Castle's devotion to the U.S. Constitution is a positive.   I certainly support constitutional restraints on government, and the U.S. Constitution is what we have.   But the dominant approach in the modern libertarian movement has been to seek to strengthen the U.S. Constitution, rather than hold it up with an almost religious devotion.   And that relates to a fundamental problem with the paranoid right.   In their view, the fundamental problem is that the communist (or globalist) traitors have not kept their oath to follow the U.S. Constitution and that is the source of all of our problems.    It is part and parcel of their conspiracy theory.   Libertarians, on the other hand, have mostly understood that the mainstream of U.S. politics have driven through massive loopholes that were always part of the U.S. Constitution.  

Now, in the sixties, the dominant voices in the libertarian movement were all for closing off the loopholes in the U.S. Constitution and providing more express language to protect economic and personal liberties.   Later, largely due to the influence of Murray Rothbard, opposition to the U.S. Constitution became more important.   Rather than holding up pro-Constitution founders like Madison, other pro-Constitution founders like Hamilton were attacked as advocates of "big-government."   Constitution-skeptics among the Founders, the "anti-Federalists" like Patrick Henry, were more in favor.   And then there are the anti-Constitution abolitionists of the nineteenth century, chiefly Lysander Spooner that were held up as libertarian heroes.   The "radicals" in the libertarian party were strongly influenced by "anarcho-capitalism" and so critics of the general project of constitutionally limited government.    These perspectives on the U.S. Constitution remain today as important strains among libertarian scholars and intellectuals.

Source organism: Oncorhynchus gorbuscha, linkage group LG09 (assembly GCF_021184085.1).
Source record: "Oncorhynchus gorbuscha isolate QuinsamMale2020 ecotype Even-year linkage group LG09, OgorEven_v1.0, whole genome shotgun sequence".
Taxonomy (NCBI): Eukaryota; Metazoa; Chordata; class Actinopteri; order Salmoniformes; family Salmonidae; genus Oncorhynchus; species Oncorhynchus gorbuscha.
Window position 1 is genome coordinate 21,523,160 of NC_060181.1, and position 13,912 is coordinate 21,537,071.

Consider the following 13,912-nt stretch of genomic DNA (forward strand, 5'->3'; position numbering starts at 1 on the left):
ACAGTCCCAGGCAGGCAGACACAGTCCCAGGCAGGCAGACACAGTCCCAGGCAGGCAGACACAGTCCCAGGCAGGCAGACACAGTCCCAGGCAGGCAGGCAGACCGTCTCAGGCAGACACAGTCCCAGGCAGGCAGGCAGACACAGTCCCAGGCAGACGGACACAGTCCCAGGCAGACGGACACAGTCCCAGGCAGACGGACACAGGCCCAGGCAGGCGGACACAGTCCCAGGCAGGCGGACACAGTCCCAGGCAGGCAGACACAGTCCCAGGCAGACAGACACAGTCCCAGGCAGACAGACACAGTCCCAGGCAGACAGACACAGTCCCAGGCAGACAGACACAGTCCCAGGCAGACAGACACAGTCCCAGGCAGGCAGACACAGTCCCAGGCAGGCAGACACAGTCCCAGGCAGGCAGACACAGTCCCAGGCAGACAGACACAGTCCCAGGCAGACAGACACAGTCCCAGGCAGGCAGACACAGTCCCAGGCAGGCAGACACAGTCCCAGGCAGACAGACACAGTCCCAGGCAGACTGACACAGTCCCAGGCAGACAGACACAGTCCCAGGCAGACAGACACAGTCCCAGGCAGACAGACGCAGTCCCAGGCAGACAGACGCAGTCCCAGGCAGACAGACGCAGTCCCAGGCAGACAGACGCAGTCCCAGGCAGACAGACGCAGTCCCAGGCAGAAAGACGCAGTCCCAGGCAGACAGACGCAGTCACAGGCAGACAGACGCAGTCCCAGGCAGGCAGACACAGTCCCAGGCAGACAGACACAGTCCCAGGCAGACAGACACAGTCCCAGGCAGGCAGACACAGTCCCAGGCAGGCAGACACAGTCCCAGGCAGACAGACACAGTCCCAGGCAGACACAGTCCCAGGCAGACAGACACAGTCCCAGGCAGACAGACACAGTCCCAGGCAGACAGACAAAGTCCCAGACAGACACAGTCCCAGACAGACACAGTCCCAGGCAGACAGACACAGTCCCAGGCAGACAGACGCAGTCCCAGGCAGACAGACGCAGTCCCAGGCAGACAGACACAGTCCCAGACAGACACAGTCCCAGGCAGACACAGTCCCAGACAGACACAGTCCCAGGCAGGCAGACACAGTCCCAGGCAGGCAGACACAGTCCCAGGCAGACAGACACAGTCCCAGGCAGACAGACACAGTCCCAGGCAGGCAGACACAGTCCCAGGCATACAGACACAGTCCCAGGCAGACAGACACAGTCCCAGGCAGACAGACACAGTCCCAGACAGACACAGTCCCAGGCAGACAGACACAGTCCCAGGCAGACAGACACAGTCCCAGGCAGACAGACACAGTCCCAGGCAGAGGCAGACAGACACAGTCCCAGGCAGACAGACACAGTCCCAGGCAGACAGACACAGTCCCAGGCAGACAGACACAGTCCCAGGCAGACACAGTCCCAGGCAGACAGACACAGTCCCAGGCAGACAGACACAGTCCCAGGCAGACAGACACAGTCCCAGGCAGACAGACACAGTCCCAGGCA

The tremendous success (by libertarian standards) of Ron Paul's Presidential primary efforts in 2008 and 2012 has greatly strengthened "pro-" U.S. Constitution rhetoric and approach within the libertarian movement.   That is because Ron Paul always emphasized his support for the U.S. Constitution.   As someone who supported Congressman Paul in those efforts, there is no doubt that there was both a libertarian wing and a conspiracy wing among campaign volunteers.

Is Darrel Castle more libertarian than Gary Johnson?   I don't think so.   I must admit that Ron Paul's approach has been somewhere between that of Castle and Johnson.  Is Ron Paul closer to Castle than to Gary Johnson.   I think it depends on what parts of Ron Paul's message you find most important.